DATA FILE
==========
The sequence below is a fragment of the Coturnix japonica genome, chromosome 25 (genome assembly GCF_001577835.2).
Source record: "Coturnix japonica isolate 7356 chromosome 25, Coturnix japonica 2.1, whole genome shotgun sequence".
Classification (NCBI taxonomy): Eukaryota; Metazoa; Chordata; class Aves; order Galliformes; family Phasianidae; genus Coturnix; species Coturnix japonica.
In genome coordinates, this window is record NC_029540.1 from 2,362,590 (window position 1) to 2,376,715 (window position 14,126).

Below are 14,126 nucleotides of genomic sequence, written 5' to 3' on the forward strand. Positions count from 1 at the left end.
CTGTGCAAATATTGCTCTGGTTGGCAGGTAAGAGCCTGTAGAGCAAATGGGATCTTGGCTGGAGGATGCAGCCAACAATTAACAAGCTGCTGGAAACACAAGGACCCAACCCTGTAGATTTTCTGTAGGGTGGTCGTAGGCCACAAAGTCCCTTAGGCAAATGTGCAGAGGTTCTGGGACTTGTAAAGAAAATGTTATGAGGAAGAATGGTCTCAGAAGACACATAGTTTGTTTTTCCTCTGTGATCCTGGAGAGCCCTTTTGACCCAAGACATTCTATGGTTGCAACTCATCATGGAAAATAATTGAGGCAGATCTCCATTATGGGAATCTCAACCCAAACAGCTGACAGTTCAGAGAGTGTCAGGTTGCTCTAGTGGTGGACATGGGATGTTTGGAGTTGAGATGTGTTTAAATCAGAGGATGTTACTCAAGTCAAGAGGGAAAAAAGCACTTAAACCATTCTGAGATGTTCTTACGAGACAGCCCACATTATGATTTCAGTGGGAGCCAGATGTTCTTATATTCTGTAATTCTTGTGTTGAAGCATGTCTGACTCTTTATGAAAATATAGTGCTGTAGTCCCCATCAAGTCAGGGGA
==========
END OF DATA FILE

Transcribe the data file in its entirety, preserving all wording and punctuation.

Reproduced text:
The sequence below is a fragment of the Coturnix japonica genome, chromosome 25 (genome assembly GCF_001577835.2).
Source record: "Coturnix japonica isolate 7356 chromosome 25, Coturnix japonica 2.1, whole genome shotgun sequence".
Classification (NCBI taxonomy): Eukaryota; Metazoa; Chordata; class Aves; order Galliformes; family Phasianidae; genus Coturnix; species Coturnix japonica.
In genome coordinates, this window is record NC_029540.1 from 2,362,590 (window position 1) to 2,376,715 (window position 14,126).

Below are 14,126 nucleotides of genomic sequence, written 5' to 3' on the forward strand. Positions count from 1 at the left end.
CTGTGCAAATATTGCTCTGGTTGGCAGGTAAGAGCCTGTAGAGCAAATGGGATCTTGGCTGGAGGATGCAGCCAACAATTAACAAGCTGCTGGAAACACAAGGACCCAACCCTGTAGATTTTCTGTAGGGTGGTCGTAGGCCACAAAGTCCCTTAGGCAAATGTGCAGAGGTTCTGGGACTTGTAAAGAAAATGTTATGAGGAAGAATGGTCTCAGAAGACACATAGTTTGTTTTTCCTCTGTGATCCTGGAGAGCCCTTTTGACCCAAGACATTCTATGGTTGCAACTCATCATGGAAAATAATTGAGGCAGATCTCCATTATGGGAATCTCAACCCAAACAGCTGACAGTTCAGAGAGTGTCAGGTTGCTCTAGTGGTGGACATGGGATGTTTGGAGTTGAGATGTGTTTAAATCAGAGGATGTTACTCAAGTCAAGAGGGAAAAAAGCACTTAAACCATTCTGAGATGTTCTTACGAGACAGCCCACATTATGATTTCAGTGGGAGCCAGATGTTCTTATATTCTGTAATTCTTGTGTTGAAGCATGTCTGACTCTTTATGAAAATATAGTGCTGTAGTCCCCATCAAGTCAGGGGA